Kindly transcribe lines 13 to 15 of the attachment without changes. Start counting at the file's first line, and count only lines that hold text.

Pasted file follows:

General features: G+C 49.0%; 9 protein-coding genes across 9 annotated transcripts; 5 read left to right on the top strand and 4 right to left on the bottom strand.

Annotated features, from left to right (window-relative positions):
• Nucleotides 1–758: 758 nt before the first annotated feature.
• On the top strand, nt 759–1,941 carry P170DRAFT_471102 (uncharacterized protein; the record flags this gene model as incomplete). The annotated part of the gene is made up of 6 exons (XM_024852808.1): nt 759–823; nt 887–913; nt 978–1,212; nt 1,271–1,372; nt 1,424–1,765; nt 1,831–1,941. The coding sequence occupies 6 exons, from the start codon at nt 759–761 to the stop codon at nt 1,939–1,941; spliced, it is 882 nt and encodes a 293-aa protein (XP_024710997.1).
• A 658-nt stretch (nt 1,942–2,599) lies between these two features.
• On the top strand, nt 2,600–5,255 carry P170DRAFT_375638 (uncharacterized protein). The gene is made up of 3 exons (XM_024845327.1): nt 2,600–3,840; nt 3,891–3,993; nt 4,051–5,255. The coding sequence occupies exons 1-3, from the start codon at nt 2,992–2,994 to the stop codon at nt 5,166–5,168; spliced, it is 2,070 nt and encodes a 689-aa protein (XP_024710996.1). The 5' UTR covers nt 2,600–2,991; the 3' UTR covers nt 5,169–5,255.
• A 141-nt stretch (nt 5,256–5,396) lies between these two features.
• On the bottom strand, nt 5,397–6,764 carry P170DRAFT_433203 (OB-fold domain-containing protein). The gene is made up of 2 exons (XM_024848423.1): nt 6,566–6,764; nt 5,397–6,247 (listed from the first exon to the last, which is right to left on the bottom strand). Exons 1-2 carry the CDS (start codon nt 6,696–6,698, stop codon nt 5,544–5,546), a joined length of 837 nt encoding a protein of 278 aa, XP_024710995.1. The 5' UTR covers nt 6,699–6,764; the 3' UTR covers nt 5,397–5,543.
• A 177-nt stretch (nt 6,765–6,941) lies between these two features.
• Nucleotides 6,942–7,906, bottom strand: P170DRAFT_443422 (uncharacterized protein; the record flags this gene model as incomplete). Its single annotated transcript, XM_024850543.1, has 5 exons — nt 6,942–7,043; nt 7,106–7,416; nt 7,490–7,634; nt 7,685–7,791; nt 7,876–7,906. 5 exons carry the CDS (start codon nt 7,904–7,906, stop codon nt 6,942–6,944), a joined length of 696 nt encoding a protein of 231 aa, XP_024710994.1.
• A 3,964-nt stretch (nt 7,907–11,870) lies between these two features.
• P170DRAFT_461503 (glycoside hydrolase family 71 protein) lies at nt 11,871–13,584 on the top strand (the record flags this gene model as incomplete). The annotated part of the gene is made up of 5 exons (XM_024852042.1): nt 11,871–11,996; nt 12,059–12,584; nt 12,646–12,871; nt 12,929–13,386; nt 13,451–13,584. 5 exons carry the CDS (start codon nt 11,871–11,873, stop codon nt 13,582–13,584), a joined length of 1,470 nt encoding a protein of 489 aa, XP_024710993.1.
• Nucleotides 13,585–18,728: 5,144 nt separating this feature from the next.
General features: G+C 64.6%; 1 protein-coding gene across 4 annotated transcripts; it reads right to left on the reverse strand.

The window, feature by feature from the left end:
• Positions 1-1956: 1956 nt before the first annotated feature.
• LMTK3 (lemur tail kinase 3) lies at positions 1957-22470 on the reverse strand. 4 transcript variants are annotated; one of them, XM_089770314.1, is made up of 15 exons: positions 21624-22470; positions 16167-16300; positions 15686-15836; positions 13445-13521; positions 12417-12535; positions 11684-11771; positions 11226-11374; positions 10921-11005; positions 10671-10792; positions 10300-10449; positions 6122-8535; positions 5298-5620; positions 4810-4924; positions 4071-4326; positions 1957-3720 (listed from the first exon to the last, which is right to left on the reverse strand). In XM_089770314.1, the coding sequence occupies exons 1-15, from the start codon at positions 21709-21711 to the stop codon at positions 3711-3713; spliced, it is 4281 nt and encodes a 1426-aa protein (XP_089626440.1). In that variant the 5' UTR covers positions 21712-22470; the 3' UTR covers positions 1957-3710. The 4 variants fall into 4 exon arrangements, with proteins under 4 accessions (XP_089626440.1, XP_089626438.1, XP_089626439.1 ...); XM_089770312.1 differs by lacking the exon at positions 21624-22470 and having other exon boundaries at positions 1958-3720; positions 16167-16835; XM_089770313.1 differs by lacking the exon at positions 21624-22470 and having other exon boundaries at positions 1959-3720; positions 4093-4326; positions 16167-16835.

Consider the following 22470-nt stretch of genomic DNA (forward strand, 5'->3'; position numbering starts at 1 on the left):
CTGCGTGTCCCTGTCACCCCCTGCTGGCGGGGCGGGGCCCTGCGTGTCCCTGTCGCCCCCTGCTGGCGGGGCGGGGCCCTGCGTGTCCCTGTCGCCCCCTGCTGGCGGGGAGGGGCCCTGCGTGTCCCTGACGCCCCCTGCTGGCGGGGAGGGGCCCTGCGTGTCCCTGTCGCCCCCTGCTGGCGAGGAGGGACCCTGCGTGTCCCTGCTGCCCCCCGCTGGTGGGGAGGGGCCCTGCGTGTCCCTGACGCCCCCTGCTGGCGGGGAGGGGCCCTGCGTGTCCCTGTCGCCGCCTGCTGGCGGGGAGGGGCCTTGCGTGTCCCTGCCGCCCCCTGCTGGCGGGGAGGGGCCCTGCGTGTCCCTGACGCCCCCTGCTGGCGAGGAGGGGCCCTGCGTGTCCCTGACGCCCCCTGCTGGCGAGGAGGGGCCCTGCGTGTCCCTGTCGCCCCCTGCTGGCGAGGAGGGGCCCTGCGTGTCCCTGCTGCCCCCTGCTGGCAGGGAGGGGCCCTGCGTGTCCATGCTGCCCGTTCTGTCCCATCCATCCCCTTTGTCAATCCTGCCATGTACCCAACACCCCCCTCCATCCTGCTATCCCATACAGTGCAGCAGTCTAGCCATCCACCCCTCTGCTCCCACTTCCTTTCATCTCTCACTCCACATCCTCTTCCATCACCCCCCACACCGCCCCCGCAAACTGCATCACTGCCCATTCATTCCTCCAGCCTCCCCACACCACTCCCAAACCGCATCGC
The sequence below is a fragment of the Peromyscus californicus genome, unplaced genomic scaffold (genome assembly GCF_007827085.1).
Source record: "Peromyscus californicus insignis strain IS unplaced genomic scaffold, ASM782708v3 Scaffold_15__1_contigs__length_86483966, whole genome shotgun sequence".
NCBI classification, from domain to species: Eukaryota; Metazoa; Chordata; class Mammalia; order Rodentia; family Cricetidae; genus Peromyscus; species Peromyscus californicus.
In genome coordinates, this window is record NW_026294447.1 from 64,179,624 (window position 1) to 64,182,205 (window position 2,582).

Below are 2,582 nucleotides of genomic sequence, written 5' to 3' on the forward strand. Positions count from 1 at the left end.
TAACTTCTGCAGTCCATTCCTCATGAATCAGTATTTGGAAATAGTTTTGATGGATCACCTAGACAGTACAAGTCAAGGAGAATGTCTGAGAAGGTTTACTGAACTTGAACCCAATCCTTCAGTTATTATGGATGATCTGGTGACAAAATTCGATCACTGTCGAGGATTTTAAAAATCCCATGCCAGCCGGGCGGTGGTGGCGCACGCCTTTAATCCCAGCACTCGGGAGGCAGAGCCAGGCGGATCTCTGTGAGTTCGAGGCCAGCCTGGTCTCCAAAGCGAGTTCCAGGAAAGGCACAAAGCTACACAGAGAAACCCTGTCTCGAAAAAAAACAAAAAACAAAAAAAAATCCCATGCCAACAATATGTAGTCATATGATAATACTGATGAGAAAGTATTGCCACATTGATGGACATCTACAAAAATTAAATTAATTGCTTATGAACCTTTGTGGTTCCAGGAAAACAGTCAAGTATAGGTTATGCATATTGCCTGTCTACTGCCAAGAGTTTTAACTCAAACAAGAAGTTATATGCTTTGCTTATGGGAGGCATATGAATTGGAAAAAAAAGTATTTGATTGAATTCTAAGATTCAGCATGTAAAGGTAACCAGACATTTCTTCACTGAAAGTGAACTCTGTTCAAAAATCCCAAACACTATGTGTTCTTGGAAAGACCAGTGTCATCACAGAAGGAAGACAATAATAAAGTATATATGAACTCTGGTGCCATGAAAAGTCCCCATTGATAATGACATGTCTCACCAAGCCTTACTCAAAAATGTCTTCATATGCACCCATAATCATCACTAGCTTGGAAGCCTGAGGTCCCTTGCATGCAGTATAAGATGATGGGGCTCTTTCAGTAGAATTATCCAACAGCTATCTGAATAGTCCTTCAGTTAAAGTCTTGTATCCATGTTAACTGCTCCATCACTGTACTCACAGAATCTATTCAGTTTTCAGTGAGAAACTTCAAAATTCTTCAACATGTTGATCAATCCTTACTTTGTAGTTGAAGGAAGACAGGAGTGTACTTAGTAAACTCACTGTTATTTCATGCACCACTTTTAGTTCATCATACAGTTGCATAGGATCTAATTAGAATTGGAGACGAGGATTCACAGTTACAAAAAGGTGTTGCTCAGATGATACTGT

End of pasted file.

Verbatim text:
• Nucleotides 13,585–18,728: 5,144 nt separating this feature from the next.
General features: G+C 64.6%; 1 protein-coding gene across 4 annotated transcripts; it reads right to left on the reverse strand.

The window, feature by feature from the left end: